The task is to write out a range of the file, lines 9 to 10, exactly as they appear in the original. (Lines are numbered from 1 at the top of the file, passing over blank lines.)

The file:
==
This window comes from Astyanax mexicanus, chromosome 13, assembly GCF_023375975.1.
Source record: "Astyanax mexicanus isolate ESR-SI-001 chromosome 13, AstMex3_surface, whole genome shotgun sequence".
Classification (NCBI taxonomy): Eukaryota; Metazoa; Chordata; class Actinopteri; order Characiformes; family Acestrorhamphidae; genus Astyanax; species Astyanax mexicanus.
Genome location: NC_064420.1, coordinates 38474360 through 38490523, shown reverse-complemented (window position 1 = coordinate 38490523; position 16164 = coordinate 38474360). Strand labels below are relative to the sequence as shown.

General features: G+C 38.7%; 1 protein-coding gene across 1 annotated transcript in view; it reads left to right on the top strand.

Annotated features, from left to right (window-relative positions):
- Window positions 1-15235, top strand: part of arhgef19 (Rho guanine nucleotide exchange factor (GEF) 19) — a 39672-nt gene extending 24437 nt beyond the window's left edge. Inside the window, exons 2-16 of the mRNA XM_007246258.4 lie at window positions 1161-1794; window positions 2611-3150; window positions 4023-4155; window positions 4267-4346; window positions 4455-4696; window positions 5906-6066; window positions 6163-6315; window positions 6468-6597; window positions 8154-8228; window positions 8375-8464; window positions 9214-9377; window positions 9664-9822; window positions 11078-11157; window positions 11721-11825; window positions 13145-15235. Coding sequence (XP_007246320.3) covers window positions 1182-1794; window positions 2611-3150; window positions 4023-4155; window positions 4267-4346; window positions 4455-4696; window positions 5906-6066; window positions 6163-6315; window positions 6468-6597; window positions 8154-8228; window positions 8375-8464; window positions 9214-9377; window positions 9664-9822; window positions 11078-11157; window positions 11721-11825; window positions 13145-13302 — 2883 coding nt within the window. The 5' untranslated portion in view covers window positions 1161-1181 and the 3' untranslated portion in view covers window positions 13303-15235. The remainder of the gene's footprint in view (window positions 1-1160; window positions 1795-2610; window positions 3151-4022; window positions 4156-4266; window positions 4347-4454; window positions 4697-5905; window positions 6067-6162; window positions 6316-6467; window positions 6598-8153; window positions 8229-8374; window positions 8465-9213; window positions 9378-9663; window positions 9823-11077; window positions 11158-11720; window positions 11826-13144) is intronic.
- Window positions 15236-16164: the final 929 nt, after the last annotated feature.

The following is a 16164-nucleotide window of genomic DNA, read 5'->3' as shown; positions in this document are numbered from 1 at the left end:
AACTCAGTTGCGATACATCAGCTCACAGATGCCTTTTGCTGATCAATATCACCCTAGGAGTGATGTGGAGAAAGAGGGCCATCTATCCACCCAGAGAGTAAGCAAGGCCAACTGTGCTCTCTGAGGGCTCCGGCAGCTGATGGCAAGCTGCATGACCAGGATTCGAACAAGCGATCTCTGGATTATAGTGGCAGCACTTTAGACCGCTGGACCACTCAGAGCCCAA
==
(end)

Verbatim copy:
The following is a 16164-nucleotide window of genomic DNA, read 5'->3' as shown; positions in this document are numbered from 1 at the left end:
AACTCAGTTGCGATACATCAGCTCACAGATGCCTTTTGCTGATCAATATCACCCTAGGAGTGATGTGGAGAAAGAGGGCCATCTATCCACCCAGAGAGTAAGCAAGGCCAACTGTGCTCTCTGAGGGCTCCGGCAGCTGATGGCAAGCTGCATGACCAGGATTCGAACAAGCGATCTCTGGATTATAGTGGCAGCACTTTAGACCGCTGGACCACTCAGAGCCCAA